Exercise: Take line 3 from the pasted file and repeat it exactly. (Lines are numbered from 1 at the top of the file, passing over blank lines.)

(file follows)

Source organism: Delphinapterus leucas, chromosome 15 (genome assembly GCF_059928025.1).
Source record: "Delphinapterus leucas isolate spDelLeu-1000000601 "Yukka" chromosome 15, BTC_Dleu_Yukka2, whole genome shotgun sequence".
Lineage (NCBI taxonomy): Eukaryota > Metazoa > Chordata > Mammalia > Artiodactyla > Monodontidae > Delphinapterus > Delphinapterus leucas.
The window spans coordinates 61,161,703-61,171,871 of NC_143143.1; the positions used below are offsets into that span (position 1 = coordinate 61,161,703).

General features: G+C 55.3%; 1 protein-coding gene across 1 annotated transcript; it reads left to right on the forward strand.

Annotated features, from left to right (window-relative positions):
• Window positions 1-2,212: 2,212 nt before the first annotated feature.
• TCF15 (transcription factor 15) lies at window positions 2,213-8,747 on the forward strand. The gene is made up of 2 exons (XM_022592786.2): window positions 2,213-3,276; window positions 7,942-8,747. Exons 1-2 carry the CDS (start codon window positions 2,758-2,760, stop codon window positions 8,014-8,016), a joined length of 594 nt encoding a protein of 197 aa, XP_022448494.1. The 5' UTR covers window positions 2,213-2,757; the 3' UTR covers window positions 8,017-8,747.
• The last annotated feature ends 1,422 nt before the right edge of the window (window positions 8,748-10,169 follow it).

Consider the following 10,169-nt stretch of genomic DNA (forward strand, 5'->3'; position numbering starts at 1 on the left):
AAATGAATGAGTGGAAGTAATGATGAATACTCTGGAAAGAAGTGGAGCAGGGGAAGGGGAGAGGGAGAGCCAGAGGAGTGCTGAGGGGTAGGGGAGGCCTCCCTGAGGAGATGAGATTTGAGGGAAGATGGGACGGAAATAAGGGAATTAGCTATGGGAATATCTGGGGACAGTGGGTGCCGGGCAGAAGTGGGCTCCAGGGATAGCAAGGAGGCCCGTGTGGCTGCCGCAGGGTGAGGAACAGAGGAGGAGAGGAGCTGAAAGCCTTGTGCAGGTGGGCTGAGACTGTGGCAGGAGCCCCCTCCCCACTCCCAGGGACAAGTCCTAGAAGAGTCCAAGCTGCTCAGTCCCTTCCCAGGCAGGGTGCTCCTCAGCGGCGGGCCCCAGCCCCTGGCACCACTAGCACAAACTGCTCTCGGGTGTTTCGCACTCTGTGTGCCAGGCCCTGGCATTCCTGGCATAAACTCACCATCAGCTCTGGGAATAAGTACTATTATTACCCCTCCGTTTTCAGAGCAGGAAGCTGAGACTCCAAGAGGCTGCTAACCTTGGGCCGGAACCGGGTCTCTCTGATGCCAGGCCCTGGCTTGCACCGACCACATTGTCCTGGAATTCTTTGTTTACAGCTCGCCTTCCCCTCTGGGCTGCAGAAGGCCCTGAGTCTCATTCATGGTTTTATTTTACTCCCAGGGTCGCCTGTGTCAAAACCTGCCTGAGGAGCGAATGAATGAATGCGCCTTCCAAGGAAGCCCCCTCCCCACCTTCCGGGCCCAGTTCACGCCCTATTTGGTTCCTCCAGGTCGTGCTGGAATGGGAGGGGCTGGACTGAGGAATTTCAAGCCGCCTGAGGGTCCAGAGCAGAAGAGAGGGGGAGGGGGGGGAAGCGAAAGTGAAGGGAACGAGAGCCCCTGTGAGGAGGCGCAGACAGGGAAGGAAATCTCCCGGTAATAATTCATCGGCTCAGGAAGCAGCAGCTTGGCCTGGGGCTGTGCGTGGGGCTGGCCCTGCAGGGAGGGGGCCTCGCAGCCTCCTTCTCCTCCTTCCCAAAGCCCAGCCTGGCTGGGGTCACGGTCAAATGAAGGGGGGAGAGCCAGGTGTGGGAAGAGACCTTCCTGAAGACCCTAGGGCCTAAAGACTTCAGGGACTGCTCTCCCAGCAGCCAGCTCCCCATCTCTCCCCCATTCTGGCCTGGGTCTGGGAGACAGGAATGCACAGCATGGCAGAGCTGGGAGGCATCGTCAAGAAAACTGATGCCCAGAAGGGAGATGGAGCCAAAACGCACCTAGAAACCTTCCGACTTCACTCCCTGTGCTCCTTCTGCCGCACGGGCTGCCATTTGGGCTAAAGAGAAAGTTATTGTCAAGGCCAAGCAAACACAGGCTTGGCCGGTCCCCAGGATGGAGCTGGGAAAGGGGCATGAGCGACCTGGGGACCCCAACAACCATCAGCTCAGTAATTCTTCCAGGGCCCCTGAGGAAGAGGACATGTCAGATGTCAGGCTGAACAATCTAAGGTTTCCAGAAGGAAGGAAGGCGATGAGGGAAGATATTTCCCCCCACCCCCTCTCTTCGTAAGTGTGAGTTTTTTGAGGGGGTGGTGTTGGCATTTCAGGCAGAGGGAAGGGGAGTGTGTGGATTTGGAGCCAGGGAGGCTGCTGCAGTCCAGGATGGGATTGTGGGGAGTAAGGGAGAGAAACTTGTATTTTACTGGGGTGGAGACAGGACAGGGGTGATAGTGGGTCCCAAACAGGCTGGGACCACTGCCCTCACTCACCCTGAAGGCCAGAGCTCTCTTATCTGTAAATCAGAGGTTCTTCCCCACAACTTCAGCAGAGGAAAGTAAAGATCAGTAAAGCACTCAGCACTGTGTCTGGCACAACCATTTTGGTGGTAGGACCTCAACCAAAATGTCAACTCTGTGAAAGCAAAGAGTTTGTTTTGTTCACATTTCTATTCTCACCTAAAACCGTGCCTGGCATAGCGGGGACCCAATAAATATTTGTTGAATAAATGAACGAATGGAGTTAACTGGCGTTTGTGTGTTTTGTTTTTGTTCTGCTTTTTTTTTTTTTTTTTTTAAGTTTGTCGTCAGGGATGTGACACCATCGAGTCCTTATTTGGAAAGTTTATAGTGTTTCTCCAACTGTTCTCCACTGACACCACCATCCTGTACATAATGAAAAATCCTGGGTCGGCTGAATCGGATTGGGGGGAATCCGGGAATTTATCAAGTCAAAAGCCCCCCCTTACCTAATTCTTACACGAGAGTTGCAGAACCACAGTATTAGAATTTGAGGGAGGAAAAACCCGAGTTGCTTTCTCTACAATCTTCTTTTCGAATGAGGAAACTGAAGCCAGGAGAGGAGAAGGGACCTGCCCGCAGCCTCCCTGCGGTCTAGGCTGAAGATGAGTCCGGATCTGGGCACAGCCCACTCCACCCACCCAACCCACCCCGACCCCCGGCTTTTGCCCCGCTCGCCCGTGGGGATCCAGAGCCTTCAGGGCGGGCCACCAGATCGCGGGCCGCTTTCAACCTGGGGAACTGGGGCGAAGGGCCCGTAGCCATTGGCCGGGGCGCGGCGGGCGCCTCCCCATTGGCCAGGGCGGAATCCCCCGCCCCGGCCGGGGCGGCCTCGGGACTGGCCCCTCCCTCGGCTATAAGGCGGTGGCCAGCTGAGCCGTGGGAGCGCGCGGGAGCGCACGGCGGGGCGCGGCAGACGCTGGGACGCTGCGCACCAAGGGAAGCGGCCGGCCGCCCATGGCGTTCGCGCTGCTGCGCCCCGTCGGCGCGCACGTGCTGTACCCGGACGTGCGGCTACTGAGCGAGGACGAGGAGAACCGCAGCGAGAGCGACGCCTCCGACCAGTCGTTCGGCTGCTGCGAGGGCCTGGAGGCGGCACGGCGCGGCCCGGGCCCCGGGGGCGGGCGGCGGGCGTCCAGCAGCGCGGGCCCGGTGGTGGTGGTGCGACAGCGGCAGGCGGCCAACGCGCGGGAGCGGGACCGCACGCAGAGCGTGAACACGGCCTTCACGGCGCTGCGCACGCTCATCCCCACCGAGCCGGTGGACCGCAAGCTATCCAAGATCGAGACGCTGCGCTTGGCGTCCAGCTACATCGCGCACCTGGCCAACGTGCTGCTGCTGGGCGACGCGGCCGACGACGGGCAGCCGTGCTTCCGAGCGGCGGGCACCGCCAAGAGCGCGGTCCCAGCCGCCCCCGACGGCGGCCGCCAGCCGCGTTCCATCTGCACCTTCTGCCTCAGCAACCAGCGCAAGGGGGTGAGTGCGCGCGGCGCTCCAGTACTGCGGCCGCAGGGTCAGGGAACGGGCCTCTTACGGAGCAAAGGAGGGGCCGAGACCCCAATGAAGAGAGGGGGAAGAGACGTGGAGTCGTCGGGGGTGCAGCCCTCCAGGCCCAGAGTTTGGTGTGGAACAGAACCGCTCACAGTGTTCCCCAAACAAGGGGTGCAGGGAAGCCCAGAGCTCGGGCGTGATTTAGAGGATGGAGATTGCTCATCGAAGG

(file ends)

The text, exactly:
Lineage (NCBI taxonomy): Eukaryota > Metazoa > Chordata > Mammalia > Artiodactyla > Monodontidae > Delphinapterus > Delphinapterus leucas.